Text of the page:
Op-Ed: Harlem pedestrian safety
DEAN SCHOMBURG | 8/2/2012, 1:04 p.m.
The New York City Department of Transportation (DOT) begins the rollout this week of improvements to Adam Clayton Powell Jr. Boulevard after more than a year of study, meetings with Community Board 10 and input from 25 civic, commercial, residential and religious groups and organizations. The improvements will include dedicated left turn lanes to reduce excessive lane changes, extended medians to increase pedestrian safety, retimed pedestrian countdown signals that increase street crossing time to 25 seconds and wider parking lanes to provide additional safety for vehicular traffic.
There have been 12 pedestrian fatalities on Adam Clayton Powell Jr. Boulevard over the past six years, seven of which were the result of vehicle collisions in the left lane.
The DOT's ponderous bureaucratic processes grind ever so slowly, and not always efficiently, but are thorough none the less. Input was solicited from a wide variety of stakeholders, and the agency's plans were consistently reconfigured in response to many community concerns. The Harlem community has always been fiercely protective of its cultural heritage, and history has proven this vigilance to be critically important in preserving Harlem's cultural ecology.
As expected, the DOT's conceptual design for Adam Clayton Powell Jr. Boulevard has not been totally embraced by all stakeholders. Some critics believe the pedestrian safety improvements somehow degrade the boulevard's historical significance and/or its integrity. I would argue that pedestrian safety is crucial to Harlem's nourishment and cultural dynamism. Absence of such safety is grossly disparaging to the area's historical legacy because access to Harlem's cultural treasures and commerce may be inhibited.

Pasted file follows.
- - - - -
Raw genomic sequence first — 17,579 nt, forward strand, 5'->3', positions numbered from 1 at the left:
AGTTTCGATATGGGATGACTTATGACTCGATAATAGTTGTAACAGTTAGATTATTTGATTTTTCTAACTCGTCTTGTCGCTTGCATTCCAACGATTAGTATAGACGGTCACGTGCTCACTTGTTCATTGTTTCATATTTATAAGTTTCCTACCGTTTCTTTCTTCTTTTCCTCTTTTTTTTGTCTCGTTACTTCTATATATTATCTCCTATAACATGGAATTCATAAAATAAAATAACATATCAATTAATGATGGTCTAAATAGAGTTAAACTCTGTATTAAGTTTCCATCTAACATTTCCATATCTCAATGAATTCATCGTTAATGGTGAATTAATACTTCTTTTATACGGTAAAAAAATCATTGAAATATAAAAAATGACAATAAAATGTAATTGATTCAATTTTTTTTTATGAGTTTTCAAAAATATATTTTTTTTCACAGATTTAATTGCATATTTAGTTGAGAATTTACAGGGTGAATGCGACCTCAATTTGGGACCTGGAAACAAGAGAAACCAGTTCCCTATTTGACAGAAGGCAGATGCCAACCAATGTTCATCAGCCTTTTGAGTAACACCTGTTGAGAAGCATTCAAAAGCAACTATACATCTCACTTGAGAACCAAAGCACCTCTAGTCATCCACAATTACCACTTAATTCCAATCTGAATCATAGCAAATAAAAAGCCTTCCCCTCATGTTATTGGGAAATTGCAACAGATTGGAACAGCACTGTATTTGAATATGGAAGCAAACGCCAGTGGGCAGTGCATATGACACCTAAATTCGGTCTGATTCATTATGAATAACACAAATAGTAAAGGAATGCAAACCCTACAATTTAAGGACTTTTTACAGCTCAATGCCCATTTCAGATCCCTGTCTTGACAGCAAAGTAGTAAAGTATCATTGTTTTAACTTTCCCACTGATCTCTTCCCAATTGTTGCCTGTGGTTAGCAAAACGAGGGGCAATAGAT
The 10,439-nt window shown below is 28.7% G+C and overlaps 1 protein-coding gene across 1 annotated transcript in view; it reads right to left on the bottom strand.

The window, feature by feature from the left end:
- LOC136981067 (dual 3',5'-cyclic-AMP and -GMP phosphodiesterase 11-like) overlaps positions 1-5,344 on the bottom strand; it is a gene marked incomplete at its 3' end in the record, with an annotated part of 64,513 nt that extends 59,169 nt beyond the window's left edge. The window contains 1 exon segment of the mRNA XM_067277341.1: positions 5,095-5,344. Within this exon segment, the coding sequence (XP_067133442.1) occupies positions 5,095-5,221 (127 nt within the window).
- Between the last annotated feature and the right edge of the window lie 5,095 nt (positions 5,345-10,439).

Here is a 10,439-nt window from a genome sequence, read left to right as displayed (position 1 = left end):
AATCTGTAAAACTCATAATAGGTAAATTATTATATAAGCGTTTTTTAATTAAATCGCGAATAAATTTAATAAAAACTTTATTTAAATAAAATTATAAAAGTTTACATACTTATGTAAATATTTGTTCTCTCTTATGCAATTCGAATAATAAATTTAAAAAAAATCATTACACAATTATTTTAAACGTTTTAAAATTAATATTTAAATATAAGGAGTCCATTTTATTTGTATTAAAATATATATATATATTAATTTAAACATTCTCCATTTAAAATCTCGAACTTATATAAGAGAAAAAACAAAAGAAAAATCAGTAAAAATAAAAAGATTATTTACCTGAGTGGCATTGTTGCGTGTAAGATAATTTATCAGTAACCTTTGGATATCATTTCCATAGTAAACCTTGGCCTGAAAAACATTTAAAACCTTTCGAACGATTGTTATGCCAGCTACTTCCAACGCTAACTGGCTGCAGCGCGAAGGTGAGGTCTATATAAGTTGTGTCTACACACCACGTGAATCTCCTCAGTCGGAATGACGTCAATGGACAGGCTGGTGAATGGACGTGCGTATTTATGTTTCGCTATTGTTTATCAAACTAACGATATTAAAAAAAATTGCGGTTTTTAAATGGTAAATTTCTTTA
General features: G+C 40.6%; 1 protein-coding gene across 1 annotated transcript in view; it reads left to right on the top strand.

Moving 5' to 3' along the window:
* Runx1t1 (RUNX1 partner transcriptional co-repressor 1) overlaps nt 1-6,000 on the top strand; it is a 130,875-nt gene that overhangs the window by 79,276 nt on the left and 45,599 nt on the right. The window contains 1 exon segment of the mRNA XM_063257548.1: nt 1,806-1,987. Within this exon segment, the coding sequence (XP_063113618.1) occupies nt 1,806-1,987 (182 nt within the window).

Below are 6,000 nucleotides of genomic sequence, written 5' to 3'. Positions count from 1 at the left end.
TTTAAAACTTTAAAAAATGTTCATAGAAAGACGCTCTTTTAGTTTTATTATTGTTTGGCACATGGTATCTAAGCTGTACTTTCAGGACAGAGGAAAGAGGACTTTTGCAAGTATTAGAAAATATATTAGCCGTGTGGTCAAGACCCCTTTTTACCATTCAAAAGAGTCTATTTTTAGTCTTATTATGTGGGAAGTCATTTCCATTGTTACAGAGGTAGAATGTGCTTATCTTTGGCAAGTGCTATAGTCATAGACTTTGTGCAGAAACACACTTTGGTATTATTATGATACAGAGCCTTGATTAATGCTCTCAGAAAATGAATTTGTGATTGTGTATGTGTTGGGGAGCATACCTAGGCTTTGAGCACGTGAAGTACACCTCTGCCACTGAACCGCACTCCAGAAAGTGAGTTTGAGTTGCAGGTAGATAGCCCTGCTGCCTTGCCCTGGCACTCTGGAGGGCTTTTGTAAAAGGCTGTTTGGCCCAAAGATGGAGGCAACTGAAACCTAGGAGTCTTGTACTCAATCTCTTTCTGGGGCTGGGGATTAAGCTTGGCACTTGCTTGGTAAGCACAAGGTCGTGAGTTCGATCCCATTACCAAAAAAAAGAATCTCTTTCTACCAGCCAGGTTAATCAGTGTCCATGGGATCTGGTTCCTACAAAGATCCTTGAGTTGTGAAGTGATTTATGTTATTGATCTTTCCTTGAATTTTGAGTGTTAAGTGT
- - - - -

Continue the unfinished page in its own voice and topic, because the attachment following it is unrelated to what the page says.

Consensus has clearly been reached by many guardians of Harlem's legacy, including the Abyssinian Development Corporation, Harlem Congregations for Community Improvement and the Greater Harlem Chamber of Commerce, among others, that Harlem's legacy is in no way confounded by this belated attention to pedestrian safety.
Imagine the outburst of (righteous) indignation had the DOT not included Harlem in its pedestrian safety and mobility capital projects following implementation of similar projects at locations in Staten Island, Queens Boulevard (which led to zero pedestrian fatalities in 2011), the Brooklyn Waterfront Greenway and the expansion of the congestion management system to improve traffic conditions in Midtown, among others.
I suspect that Adam Clayton Powell Jr., who knew more than a little about constructive criticism, might say "well done" in response to the improvements to his boulevard.
Dean Schomburg is a grandson of bibliophile Arturo Alfonso Schomburg, founder of Harlem's Schomburg Center for Research in Black Culture.